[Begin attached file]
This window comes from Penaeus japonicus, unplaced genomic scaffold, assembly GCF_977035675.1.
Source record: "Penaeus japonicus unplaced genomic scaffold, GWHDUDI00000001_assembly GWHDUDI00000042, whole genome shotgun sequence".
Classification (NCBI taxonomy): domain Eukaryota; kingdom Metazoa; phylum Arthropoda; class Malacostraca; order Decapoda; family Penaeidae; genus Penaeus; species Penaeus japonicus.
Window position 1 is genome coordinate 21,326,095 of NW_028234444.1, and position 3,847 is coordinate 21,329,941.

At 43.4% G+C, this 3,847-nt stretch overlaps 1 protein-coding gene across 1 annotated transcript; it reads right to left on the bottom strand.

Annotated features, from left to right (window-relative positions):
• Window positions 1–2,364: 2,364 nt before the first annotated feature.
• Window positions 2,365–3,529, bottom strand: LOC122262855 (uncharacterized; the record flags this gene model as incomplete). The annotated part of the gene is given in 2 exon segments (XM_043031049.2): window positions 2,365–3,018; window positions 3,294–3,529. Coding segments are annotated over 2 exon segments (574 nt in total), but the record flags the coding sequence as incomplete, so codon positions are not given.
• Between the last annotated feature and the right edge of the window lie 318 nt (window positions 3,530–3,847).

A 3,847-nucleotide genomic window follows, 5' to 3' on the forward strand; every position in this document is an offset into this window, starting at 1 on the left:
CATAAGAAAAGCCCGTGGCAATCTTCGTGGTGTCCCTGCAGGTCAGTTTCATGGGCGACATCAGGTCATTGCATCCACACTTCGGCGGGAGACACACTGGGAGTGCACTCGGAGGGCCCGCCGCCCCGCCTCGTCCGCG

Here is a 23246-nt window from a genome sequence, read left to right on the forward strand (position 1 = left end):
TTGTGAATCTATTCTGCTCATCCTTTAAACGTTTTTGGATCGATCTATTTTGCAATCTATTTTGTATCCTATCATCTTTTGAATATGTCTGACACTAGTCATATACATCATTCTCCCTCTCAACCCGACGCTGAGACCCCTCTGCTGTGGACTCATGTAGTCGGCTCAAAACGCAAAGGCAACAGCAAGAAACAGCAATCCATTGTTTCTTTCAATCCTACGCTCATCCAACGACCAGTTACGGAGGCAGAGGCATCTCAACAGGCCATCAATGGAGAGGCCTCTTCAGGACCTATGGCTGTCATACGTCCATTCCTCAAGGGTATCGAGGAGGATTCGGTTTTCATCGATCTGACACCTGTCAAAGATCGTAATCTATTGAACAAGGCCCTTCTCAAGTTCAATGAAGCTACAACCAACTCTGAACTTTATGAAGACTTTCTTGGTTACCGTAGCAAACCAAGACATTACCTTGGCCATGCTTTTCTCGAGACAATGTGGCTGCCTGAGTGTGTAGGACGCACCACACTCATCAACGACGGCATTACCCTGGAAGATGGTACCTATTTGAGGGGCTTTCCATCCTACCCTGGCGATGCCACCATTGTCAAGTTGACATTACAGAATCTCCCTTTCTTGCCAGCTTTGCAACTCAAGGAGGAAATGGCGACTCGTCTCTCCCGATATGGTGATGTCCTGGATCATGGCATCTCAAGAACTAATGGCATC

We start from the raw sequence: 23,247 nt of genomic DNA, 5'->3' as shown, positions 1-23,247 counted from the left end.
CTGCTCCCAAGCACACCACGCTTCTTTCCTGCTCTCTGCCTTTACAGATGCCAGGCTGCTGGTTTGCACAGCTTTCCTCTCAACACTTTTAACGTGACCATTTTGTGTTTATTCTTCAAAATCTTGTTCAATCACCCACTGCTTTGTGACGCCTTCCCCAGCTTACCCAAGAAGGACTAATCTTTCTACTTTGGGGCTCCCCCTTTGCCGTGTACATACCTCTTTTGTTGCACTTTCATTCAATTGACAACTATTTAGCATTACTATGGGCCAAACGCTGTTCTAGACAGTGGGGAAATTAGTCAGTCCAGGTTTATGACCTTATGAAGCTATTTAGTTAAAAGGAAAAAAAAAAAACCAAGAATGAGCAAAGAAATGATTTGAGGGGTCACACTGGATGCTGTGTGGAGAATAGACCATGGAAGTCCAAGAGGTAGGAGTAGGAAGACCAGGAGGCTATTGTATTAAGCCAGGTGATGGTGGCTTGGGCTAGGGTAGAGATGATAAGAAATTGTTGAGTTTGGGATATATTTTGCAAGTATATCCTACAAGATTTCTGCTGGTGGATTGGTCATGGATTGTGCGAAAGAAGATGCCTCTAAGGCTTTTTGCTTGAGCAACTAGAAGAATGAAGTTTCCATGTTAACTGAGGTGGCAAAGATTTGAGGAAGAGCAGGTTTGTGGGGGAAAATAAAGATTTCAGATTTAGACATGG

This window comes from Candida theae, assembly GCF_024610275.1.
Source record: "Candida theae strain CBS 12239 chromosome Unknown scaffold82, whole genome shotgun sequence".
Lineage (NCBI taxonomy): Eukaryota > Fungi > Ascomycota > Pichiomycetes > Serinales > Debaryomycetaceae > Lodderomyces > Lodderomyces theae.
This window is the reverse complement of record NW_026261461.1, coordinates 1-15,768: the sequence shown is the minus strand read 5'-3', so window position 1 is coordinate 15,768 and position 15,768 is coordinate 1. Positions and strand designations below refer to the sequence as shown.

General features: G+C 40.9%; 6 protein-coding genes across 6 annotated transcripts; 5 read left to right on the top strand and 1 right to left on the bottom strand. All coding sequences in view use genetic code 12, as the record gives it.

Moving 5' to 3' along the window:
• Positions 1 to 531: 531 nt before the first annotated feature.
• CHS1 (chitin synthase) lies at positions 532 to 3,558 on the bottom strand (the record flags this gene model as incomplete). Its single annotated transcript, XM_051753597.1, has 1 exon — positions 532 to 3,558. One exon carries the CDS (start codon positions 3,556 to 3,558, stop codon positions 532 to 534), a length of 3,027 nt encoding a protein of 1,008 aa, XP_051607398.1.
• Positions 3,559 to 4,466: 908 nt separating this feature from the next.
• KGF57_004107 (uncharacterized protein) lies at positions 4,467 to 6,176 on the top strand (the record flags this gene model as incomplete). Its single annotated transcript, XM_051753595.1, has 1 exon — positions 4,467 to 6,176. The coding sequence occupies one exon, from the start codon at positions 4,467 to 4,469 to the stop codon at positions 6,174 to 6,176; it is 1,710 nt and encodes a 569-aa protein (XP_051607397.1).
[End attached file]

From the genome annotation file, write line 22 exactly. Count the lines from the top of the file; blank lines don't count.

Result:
• Positions 1 to 531: 531 nt before the first annotated feature.